A tuning parameter that controls the maximum imbalance of a split. Default is 0.05.


A tuning parameter that controls how harshly imbalanced splits are penalized. Default is 0.


Whether or not the treatment should be taken into account when determining the imbalance of a split. Default is TRUE.

The forest will grow trees on each subsample. In order to provide confidence intervals, must be at least 2. Default is 2.


A vector of parameter names to tune. If "all": all tunable parameters are tuned by cross-validation. The following parameters are tunable: ("sample.fraction", "mtry", "min.node.size", "honesty.fraction", "honesty.prune.leaves", "alpha", "imbalance.penalty"). If honesty is FALSE the honesty.* parameters are not tuned. Default is "none" (no parameters are tuned).


The number of trees in each 'mini forest' used to fit the tuning model. Default is 200.


The number of forests used to fit the tuning model. Default is 50.


The number of random parameter values considered when using the model to select the optimal parameters. Default is 1000.


Whether OOB predictions on training set should be precomputed. Default is TRUE.


Number of threads used in training. By default, the number of threads is set to the maximum hardware concurrency.


The seed of the C++ random number generator.


A trained causal forest object. If tune.parameters is enabled, then tuning information will be included through the `tuning.output` attribute.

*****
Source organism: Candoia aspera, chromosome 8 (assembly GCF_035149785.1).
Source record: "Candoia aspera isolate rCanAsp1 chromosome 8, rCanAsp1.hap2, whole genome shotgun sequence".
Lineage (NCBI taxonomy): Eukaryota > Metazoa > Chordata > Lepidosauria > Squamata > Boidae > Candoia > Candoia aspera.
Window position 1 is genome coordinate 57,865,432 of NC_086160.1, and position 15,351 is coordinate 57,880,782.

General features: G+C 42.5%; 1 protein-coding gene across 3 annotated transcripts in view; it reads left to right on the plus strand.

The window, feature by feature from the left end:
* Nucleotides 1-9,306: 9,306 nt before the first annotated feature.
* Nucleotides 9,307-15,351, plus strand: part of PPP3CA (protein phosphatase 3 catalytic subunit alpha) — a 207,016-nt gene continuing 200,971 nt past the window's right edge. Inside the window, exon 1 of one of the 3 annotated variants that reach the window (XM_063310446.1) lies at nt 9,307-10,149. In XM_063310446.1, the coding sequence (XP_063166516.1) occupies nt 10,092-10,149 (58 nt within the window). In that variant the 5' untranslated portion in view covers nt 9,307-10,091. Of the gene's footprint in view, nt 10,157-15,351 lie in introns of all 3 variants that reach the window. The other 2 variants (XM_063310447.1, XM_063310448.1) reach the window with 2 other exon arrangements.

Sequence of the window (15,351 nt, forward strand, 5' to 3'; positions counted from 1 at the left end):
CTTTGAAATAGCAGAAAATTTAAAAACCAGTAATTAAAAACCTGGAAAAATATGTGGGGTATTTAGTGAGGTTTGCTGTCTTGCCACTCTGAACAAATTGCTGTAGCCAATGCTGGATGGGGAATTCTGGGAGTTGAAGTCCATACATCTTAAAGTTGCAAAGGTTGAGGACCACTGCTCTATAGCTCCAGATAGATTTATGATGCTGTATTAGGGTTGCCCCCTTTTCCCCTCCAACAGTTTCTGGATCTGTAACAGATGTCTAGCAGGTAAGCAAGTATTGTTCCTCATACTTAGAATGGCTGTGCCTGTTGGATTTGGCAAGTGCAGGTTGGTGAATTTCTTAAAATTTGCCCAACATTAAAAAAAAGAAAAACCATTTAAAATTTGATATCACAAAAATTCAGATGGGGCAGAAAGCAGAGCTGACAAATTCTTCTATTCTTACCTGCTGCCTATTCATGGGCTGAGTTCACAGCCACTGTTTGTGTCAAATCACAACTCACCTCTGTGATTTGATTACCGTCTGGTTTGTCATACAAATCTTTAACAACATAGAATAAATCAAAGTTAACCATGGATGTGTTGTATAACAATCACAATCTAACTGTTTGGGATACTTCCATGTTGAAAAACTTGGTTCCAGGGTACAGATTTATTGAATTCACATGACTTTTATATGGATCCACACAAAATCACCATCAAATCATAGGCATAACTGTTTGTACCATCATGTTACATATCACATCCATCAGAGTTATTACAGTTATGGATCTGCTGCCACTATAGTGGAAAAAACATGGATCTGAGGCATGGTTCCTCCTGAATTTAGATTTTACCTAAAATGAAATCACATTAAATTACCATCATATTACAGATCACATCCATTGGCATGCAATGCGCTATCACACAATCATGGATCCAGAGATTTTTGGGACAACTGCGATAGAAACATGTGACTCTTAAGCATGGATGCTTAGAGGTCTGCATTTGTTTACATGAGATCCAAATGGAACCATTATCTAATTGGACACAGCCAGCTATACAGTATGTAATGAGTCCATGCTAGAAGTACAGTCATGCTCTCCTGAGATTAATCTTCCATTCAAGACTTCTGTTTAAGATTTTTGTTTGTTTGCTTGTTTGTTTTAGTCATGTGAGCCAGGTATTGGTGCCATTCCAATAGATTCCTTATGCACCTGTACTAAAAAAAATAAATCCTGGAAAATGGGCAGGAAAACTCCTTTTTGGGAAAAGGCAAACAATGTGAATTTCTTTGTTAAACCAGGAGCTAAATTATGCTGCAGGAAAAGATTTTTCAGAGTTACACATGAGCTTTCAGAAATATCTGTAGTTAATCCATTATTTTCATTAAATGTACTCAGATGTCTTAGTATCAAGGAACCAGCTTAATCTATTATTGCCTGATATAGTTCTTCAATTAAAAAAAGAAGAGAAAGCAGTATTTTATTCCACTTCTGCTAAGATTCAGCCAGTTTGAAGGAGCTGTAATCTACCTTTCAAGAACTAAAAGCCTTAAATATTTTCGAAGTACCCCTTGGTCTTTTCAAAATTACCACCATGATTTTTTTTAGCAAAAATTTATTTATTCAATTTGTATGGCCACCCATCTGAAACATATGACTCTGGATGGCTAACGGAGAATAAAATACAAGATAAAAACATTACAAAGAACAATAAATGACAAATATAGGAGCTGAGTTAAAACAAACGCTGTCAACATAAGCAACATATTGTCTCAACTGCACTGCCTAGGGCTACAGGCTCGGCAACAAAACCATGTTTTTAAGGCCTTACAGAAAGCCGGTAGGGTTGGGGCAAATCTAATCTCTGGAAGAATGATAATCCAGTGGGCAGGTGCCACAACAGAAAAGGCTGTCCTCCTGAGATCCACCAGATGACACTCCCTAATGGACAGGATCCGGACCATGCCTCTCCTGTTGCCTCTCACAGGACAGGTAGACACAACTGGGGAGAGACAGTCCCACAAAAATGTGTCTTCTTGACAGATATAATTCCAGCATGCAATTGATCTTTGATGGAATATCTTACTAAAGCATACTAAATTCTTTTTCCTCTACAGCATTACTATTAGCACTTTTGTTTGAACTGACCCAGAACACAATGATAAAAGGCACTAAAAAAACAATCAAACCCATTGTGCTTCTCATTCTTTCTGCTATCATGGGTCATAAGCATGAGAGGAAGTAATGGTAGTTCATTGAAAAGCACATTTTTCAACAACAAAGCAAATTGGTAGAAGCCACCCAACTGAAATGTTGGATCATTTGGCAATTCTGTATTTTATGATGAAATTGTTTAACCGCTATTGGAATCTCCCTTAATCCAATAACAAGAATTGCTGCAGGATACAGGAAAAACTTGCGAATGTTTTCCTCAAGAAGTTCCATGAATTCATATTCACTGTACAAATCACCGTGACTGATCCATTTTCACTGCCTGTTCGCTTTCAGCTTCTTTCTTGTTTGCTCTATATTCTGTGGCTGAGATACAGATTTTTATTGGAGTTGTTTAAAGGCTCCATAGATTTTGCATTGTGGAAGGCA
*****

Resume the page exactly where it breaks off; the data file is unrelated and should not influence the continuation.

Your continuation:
Athey, Susan, Julie Tibshirani, and Stefan Wager. "Generalized Random Forests". Annals of Statistics, 47(2), 2019.

Wager, Stefan, and Susan Athey. "Estimation and Inference of Heterogeneous Treatment Effects using Random Forests". Journal of the American Statistical Association, 113(523), 2018.

Nie, Xinkun, and Stefan Wager. "Quasi-Oracle Estimation of Heterogeneous Treatment Effects". Biometrika, 108(2), 2021.


# \donttest{ # Train a causal forest. n <- 500 p <- 10 X <- matrix(rnorm(n * p), n, p) W <- rbinom(n, 1, 0.5) Y <- pmax(X[, 1], 0) * W + X[, 2] + pmin(X[, 3], 0) + rnorm(n) c.forest <- causal_forest(X, Y, W) # Predict using the forest. X.test <- matrix(0, 101, p) X.test[, 1] <- seq(-2, 2, length.out = 101) c.pred <- predict(c.forest, X.test) # Predict on out-of-bag training samples. c.pred <- predict(c.forest) # Predict with confidence intervals; growing more trees is now recommended. c.forest <- causal_forest(X, Y, W, num.trees = 4000) c.pred <- predict(c.forest, X.test, estimate.variance = TRUE) # In some examples, pre-fitting models for Y and W separately may # be helpful (e.g., if different models use different covariates). # In some applications, one may even want to get Y.hat and W.hat # using a completely different method (e.g., boosting). n <- 2000 p <- 20 X <- matrix(rnorm(n * p), n, p) TAU <- 1 / (1 + exp(-X[, 3])) W <- rbinom(n, 1, 1 / (1 + exp(-X[, 1] - X[, 2]))) Y <- pmax(X[, 2] + X[, 3], 0) + rowMeans(X[, 4:6]) / 2 + W * TAU + rnorm(n) forest.W <- regression_forest(X, W, tune.parameters = "all") W.hat <- predict(forest.W)$predictions forest.Y <- regression_forest(X, Y, tune.parameters = "all") Y.hat <- predict(forest.Y)$predictions forest.Y.varimp <- variable_importance(forest.Y) # Note: Forests may have a hard time when trained on very few variables # (e.g., ncol(X) = 1, 2, or 3). We recommend not being too aggressive # in selection. selected.vars <- which(forest.Y.varimp / mean(forest.Y.varimp) > 0.2) tau.forest <- causal_forest(X[, selected.vars], Y, W, W.hat = W.hat, Y.hat = Y.hat, tune.parameters = "all" ) tau.hat <- predict(tau.forest)$predictions # See if a causal forest succeeded in capturing heterogeneity by plotting # the TOC and calculating a 95% CI for the AUTOC. train <- sample(1:n, n / 2) train.forest <- causal_forest(X[train, ], Y[train], W[train]) eval.forest <- causal_forest(X[-train, ], Y[-train], W[-train]) rate <- rank_average_treatment_effect(eval.forest, predict(train.forest, X[-train, ])$predictions) plot(rate)
paste("AUTOC:", round(rate$estimate, 2), "+/", round(1.96 * rate$std.err, 2))
#> [1] "AUTOC: 0.23 +/ 0.13"
# }